Influences: Yushh

Only a few weeks to go now until Risen Festival takes over multiple venues in Hackney Wick for an all-day and night celebration of the divine feminine. Run by the women of Percolate Music, Risen was founded to support up and coming artists while giving a platform to the established crews known for their progressive bookings and work in the electronic music scene.

One of the artist’s playing is Bristol-based Yushh who runs the excellent, forward-thinking label Pressure Dome. Launching in 2019, the label has released records from Syz, Delay Grounds, Design Default, Mish, Mistareez, Pluralist and more. Her own productions range from down tempo rollers to half time steppers but all encapsulate her unique and detailed approach to sound design and arrangement. Ahead of her festival performance, Yushh talks through some of key influences from Bend It Like Beckham to Herbie Hancock, Djrum and Squarepusher. 


Amélie (2001)

One of my favourite films and the soundtrack by Yann Tiersen is so beautiful. I played classical piano growing up so I fell in love with it immediately and it just shows how something so simple can be so emotive. 



I went to see Blast! when I was about 9/10 in the theatre in London and had my mind opened about what music could be. Huge ensemble of musicians with a really unique performance and amazing music combining traditional orchestral instruments with drums and synths. Also was one of the first times I’d really ever seem music performed so loud and live so will always stick with me. 


Djrum – Portrait of Firewood

Such a great album that covers so many bases both in terms of genre and emotion. It’s a really engaging listen as he moves through time signatures and moods but the complex arrangements flow so effortlessly it’s easy to get lost in it. I also love combining natural and electronic textures which he does so well with the use of piano and vocal samples throughout. 


Sisters with Transistors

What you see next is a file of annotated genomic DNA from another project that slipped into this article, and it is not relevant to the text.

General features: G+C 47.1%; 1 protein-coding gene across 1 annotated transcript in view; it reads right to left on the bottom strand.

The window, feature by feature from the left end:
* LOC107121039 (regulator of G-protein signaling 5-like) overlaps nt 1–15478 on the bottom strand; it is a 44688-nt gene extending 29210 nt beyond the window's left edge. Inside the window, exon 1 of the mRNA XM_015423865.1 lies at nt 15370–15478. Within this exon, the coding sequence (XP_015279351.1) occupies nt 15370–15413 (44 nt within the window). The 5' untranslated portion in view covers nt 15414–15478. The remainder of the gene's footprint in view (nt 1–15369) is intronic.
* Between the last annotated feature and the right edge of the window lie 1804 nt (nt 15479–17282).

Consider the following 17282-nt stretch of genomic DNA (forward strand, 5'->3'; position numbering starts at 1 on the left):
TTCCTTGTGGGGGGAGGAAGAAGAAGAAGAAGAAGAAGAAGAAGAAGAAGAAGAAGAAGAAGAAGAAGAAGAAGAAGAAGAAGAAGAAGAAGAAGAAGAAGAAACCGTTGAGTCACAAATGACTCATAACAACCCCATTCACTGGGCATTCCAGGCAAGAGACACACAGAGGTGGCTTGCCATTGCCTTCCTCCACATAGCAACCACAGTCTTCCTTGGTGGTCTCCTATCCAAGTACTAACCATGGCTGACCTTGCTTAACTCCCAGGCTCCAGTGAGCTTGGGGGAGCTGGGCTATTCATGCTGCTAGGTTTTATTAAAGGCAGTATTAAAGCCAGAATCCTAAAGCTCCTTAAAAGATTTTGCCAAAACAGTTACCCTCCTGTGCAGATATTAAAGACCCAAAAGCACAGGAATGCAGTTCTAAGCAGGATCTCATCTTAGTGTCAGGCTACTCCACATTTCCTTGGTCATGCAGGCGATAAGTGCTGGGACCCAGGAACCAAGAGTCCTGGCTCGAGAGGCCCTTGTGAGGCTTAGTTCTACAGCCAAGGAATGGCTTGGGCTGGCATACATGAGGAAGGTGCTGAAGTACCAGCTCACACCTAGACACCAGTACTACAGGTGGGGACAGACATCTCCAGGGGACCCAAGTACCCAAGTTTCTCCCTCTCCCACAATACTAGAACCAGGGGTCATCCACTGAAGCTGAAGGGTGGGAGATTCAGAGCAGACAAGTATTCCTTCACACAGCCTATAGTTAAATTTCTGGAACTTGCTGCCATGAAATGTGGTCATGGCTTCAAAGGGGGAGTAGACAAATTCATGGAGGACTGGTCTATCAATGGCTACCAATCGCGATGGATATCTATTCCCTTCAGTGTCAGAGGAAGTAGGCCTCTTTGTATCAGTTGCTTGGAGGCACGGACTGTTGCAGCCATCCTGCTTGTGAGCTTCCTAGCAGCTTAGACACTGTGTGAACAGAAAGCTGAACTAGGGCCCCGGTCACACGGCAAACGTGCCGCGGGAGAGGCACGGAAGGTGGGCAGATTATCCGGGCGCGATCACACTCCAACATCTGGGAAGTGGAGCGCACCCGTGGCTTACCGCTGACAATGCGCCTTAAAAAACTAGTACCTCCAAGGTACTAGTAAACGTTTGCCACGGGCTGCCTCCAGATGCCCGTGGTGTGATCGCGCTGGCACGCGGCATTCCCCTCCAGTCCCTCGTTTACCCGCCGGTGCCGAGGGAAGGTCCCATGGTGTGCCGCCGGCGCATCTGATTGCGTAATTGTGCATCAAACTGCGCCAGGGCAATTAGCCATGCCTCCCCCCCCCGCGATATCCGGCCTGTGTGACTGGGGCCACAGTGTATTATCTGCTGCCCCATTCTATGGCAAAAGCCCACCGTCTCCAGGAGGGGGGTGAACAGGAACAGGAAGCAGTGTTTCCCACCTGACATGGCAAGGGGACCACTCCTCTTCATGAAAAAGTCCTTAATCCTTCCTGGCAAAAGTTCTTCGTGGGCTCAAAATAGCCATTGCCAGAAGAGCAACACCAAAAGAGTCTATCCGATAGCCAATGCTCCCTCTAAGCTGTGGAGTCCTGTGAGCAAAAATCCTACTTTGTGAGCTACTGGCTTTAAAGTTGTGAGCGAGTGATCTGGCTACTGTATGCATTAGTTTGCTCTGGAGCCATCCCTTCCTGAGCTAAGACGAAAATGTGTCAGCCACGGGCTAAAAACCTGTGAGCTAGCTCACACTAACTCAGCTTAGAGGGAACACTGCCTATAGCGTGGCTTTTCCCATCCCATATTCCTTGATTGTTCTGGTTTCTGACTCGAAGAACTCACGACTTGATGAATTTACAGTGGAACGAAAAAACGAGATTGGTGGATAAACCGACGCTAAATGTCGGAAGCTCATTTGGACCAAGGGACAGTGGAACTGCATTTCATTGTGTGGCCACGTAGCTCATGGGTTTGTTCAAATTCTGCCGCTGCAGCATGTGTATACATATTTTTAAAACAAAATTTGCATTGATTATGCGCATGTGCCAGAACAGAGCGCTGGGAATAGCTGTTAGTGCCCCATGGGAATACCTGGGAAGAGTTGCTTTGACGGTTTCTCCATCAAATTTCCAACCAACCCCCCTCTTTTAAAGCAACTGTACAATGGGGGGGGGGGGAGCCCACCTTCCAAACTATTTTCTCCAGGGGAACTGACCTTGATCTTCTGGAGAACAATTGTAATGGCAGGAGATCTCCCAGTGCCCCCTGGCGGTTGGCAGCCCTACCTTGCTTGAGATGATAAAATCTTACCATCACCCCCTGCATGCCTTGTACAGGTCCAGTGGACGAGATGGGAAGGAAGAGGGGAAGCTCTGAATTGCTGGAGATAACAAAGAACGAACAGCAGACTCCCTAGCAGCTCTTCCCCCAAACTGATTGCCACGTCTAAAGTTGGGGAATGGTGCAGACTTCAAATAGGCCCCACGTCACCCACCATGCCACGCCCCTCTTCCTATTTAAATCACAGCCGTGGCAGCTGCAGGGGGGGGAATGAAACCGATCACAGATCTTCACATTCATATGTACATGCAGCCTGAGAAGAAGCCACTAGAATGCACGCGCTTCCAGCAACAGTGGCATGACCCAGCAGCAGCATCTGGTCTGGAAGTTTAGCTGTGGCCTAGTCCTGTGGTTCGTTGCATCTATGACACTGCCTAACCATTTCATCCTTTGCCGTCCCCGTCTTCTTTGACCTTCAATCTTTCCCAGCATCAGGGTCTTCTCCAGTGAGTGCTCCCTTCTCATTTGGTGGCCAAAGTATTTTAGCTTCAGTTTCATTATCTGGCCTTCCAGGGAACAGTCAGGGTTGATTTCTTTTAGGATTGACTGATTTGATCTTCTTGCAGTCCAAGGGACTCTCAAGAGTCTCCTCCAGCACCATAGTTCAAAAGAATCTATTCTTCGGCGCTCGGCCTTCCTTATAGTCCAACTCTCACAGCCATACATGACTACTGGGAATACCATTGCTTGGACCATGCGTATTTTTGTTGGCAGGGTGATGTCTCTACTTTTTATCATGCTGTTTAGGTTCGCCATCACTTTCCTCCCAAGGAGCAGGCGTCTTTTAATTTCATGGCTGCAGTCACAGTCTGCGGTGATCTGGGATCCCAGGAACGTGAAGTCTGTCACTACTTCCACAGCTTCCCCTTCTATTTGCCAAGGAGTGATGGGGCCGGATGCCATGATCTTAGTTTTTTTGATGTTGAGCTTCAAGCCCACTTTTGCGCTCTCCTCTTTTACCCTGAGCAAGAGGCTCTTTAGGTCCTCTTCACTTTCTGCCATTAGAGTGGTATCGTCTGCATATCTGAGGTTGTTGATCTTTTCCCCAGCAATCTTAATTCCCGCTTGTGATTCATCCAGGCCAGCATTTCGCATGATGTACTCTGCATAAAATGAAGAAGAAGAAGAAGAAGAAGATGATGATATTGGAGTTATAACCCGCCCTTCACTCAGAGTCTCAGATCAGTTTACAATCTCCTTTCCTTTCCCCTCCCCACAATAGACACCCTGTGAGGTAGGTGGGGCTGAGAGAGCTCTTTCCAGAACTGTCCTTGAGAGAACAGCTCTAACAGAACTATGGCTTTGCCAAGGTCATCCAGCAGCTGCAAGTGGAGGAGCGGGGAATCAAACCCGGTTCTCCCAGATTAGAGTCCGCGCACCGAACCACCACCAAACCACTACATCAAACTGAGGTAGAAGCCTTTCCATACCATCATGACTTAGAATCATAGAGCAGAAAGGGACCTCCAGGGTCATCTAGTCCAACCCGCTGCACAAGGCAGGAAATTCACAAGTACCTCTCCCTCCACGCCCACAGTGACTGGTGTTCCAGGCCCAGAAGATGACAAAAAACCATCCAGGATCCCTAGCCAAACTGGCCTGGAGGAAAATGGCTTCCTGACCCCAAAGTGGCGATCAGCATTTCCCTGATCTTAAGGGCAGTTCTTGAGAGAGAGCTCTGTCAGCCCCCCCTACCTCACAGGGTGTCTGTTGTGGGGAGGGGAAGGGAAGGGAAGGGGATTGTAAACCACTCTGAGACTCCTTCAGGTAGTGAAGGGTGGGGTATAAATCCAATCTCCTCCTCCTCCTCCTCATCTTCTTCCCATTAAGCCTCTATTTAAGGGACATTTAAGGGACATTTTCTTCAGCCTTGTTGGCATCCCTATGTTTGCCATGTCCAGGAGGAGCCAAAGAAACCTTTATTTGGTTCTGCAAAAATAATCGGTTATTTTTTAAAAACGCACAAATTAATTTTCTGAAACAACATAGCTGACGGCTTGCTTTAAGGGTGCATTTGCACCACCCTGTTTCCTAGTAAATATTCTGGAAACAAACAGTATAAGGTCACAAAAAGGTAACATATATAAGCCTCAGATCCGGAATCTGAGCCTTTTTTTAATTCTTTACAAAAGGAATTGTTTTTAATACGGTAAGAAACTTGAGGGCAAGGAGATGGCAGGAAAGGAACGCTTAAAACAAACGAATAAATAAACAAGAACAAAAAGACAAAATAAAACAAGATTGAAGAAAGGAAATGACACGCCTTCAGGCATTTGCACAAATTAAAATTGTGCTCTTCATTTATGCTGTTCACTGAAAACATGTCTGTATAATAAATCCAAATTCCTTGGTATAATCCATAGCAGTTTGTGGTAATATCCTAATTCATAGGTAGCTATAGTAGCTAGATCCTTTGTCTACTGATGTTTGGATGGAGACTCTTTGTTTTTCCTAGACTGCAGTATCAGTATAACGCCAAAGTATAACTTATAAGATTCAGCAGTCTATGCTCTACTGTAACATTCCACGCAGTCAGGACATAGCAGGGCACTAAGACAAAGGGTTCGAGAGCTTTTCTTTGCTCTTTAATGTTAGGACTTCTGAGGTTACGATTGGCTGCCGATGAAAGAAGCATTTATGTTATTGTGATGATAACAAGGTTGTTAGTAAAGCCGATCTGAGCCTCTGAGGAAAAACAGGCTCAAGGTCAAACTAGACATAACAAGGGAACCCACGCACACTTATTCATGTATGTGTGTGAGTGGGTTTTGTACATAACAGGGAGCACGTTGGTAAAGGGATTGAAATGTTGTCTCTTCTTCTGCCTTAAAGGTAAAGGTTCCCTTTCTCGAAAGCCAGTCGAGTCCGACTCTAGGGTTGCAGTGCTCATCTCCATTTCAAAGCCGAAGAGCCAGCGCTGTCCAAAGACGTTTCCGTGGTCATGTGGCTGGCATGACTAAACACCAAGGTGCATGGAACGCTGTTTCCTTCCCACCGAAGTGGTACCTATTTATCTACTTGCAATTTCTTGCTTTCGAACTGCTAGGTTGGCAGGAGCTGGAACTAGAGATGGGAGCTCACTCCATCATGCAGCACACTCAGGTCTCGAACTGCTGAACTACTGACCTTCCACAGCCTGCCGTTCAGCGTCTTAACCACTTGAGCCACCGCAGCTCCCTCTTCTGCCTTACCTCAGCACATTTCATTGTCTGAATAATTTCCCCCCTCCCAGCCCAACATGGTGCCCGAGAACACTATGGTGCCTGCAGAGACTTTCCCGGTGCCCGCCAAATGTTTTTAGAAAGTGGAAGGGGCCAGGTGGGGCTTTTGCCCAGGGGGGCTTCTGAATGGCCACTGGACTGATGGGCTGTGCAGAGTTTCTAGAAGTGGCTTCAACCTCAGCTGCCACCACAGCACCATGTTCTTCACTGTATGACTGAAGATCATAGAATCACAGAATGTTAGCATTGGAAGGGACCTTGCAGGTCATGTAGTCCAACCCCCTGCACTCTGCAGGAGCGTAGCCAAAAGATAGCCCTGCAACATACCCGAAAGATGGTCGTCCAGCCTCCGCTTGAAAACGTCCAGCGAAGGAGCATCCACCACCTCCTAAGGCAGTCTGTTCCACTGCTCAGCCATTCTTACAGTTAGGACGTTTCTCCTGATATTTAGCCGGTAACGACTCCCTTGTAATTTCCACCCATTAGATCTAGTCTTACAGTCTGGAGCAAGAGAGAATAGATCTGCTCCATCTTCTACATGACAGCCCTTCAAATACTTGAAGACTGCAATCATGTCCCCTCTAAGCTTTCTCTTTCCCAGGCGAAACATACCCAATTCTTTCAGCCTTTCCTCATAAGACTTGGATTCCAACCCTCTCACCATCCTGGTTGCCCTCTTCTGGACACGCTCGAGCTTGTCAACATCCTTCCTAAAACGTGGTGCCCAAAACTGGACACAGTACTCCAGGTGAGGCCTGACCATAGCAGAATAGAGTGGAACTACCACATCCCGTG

Amazing documentary film about the female pioneers of electronic music such as Delia Derbyshire and Suzanne Ciani. They really were pushing the boundaries of sound, for the love of it, at a time where it was hard for women’s voices to be heard. Watching it made me feel proud to be a woman making electronic music, and a nerd. 


Bend it Like Beckham

This film came out when I was 13 and playing loads of football so at the time, was hugely inspiring seeing women being celebrated for doing what was considered very much a male sport. 


Nina Simone – My Baby Just Cares For Me

We used to listen to this all the time while I was growing up. Not only is it an amazing song but the lyrics demonstrate such female confidence and I loved the accompanying Aardman animation music video as a kid. There was a lot of Jazz in my house growing up but this one stands out.


Squarepusher – Feed Me Weird Things

Just like nothing else I had heard before and I think hearing albums like this is quite freeing. They make you realise you can do whatever you want to do musically or otherwise. 


Herbie Hancock – Headhunters

I think like the above, quite a freeing album. Super funky, unique, fun and playful combining synths and more traditional Jazz instrumentation. Love it. 


The Power Of The Dog

Amazing film, both visually and sonically beautiful and I love the way it engages you through its sparseness. It reminds you that silence can be stronger than words and that keeping things simple can still evoke a lot of emotion. Definitely something that is hard to achieve but amazing when done right. 


Air – Moon safari

Probably one of the first albums that got me into electronic music. Remember having it on repeat on my Walkman and still have the tape somewhere at my parents.


Risen Festival takes place on the 9th April in Hackney Wick – more information and tickets can be found here.